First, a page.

Who will run Hyack parade?
The future of Hyack Festival Association’s annual slate of events is unclear as city council considers whether to keep funding the organization.
In fact, the city may organize the annual Hyack International Parade if a city-ordered audit of the group shows it has not managed the city’s money responsibly, said Coun. Chuck Puchmayr.
Hyack has asked the city to provide a festival grant of $185,000 in cash and $40,000 in in-kind services.
The city has delayed a decision, pending the financial review.
But with Hyack Festival week and the parade three months away, the clock is ticking, said Puchmayr.
“Some of these things are running into critical periods of time,” he said.
“I’m hoping the parade continues on.”
That means the city could step in, as it did with December’s Christmas parade on Columbia Street.
That endeavour came together in a few weeks, said Puchmayr, but “that’s not our desire to continue to do these projects.”
The doubt about the Hyack parade is causing concern for the organizers of the Uptown Live festival. In previous years, it immediately followed the parade, capitalizing on crowds already in Uptown.
“If there isn’t a parade, we’ll have to pick a different date,” said Bart Slotman, president of the Uptown Business Association. “We’d move it into the summer with a greater probability of good weather.”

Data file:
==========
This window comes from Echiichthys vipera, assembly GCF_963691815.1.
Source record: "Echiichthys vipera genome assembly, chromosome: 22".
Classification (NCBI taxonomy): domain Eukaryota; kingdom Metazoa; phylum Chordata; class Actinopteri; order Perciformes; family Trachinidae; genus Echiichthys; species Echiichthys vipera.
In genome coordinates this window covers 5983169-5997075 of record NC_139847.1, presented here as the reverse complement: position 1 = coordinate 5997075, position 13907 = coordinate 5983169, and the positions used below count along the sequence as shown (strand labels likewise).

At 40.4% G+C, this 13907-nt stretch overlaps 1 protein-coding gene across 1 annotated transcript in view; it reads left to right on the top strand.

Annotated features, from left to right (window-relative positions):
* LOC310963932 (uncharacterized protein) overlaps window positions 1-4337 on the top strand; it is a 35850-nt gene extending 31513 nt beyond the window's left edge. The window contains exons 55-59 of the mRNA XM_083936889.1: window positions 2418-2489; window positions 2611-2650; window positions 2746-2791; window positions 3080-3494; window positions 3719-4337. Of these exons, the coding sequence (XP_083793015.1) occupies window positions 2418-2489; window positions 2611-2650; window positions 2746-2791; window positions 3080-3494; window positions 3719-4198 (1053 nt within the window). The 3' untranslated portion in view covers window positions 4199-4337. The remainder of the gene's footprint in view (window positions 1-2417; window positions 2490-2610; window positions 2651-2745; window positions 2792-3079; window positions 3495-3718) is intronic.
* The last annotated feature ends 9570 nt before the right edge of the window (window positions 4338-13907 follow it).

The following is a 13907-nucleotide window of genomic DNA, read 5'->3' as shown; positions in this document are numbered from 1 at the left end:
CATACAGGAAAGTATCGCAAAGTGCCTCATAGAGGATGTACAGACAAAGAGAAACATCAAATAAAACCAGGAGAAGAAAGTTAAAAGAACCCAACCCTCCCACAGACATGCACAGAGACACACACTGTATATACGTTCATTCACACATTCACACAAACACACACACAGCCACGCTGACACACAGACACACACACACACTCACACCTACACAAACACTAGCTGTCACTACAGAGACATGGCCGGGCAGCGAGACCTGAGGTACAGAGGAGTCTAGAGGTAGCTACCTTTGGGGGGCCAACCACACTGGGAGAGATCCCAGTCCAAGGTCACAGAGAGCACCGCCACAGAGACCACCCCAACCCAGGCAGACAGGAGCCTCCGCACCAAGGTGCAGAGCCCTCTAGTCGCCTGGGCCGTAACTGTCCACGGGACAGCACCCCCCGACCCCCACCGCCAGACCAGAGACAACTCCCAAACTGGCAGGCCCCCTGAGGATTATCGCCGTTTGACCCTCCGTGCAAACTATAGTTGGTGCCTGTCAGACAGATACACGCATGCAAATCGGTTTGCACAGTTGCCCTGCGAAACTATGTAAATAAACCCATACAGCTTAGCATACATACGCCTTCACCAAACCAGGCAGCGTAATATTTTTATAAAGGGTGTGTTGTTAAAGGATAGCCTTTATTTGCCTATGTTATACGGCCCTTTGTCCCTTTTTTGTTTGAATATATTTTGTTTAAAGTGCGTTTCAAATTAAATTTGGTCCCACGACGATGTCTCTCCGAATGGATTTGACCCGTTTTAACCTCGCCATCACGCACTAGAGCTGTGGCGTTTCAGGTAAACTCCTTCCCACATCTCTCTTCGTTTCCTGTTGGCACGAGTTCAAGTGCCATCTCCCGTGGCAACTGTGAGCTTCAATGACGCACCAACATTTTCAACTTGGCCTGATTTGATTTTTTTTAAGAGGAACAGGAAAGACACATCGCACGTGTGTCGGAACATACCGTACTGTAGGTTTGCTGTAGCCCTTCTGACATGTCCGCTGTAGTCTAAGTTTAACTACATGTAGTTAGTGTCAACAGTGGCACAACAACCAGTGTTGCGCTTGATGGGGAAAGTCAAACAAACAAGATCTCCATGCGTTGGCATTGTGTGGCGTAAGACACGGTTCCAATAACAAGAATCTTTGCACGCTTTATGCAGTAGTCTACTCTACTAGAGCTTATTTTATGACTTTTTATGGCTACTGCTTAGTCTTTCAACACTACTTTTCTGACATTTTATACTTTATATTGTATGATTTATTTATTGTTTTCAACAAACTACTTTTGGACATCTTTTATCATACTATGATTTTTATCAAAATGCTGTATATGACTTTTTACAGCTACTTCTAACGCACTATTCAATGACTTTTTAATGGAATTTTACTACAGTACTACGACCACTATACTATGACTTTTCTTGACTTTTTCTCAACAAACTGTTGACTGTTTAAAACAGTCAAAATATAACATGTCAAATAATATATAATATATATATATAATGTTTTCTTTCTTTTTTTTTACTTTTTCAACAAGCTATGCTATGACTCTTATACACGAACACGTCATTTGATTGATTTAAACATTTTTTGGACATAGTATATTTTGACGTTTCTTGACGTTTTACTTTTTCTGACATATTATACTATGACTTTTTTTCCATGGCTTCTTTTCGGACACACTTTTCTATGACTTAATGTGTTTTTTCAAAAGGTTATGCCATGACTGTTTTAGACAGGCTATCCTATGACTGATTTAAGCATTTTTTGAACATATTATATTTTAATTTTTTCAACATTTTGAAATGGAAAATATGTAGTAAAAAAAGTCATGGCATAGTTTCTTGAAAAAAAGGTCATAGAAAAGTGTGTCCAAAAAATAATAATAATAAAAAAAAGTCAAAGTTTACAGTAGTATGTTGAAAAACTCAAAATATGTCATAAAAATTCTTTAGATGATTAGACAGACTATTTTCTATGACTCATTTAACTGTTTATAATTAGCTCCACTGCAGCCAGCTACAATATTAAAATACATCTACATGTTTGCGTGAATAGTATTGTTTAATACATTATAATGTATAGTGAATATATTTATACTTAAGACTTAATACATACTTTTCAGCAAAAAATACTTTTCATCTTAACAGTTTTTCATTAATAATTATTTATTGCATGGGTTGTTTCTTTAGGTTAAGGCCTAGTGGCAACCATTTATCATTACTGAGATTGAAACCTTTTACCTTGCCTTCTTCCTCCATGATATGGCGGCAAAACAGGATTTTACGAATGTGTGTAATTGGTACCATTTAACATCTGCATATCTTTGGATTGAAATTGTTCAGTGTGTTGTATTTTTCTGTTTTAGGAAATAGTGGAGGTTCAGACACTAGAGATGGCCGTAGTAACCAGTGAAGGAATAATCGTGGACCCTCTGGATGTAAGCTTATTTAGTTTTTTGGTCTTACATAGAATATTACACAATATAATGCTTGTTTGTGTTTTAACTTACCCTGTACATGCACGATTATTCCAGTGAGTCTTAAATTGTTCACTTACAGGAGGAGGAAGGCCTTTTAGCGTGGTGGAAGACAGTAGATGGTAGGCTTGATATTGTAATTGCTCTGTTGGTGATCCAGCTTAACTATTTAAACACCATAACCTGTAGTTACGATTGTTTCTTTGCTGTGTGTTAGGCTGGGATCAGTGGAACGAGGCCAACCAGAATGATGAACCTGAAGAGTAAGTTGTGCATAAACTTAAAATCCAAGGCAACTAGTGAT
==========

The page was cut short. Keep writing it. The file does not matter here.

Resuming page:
Slotman said the first two editions of Uptown Live were a good fit with the Hyack parade and its ready crowds of people. But it also created challenges to set up the stages and entertainment areas quickly and safely before people wandered off.
“It’s a pro and it’s a con,” said Slotman, who hopes the festival will be able to on day stand on its own anyway.
Coun. Bill Harper said the audit of Hyack’s finances is taking longer than he anticipated, but he’s adamant the Hyack parade will go on.
“We’re not going to start cancelling parades in this city,” said Harper. “It’s a big event in the city. It’s a valuable piece to the business of the city.”
Hyack’s troubles started last summer with the termination of Douglas Smith as executive director. This dovetailed with a city review of how it funds groups organizing events in New West, said Puchmayr.
“People are now looking at it and saying maybe there is a different way of doing it,” said Puchmayr. “Maybe Hyack was biting off a bit too much. Maybe we should take that money and distribute it farther and wider to give us better bang for the buck.”